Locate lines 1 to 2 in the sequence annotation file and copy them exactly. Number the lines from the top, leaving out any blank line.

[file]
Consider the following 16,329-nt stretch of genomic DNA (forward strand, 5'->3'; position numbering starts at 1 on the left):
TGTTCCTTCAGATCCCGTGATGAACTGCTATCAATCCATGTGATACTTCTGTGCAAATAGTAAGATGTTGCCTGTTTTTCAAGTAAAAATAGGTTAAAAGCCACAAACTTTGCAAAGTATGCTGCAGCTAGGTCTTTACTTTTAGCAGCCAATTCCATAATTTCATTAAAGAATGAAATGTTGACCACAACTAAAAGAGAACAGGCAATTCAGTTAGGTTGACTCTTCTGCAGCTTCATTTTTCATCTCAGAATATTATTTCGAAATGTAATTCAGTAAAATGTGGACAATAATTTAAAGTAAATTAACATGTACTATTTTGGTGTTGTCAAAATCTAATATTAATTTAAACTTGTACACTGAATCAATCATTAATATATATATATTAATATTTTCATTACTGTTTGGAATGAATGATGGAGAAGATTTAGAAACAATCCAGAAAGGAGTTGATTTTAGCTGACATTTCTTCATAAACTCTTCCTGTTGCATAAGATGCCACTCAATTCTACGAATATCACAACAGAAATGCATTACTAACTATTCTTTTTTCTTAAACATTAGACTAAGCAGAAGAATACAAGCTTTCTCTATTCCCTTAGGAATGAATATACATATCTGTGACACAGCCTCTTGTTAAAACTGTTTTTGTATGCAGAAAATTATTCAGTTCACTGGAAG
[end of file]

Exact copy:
Consider the following 16,329-nt stretch of genomic DNA (forward strand, 5'->3'; position numbering starts at 1 on the left):
TGTTCCTTCAGATCCCGTGATGAACTGCTATCAATCCATGTGATACTTCTGTGCAAATAGTAAGATGTTGCCTGTTTTTCAAGTAAAAATAGGTTAAAAGCCACAAACTTTGCAAAGTATGCTGCAGCTAGGTCTTTACTTTTAGCAGCCAATTCCATAATTTCATTAAAGAATGAAATGTTGACCACAACTAAAAGAGAACAGGCAATTCAGTTAGGTTGACTCTTCTGCAGCTTCATTTTTCATCTCAGAATATTATTTCGAAATGTAATTCAGTAAAATGTGGACAATAATTTAAAGTAAATTAACATGTACTATTTTGGTGTTGTCAAAATCTAATATTAATTTAAACTTGTACACTGAATCAATCATTAATATATATATATTAATATTTTCATTACTGTTTGGAATGAATGATGGAGAAGATTTAGAAACAATCCAGAAAGGAGTTGATTTTAGCTGACATTTCTTCATAAACTCTTCCTGTTGCATAAGATGCCACTCAATTCTACGAATATCACAACAGAAATGCATTACTAACTATTCTTTTTTCTTAAACATTAGACTAAGCAGAAGAATACAAGCTTTCTCTATTCCCTTAGGAATGAATATACATATCTGTGACACAGCCTCTTGTTAAAACTGTTTTTGTATGCAGAAAATTATTCAGTTCACTGGAAG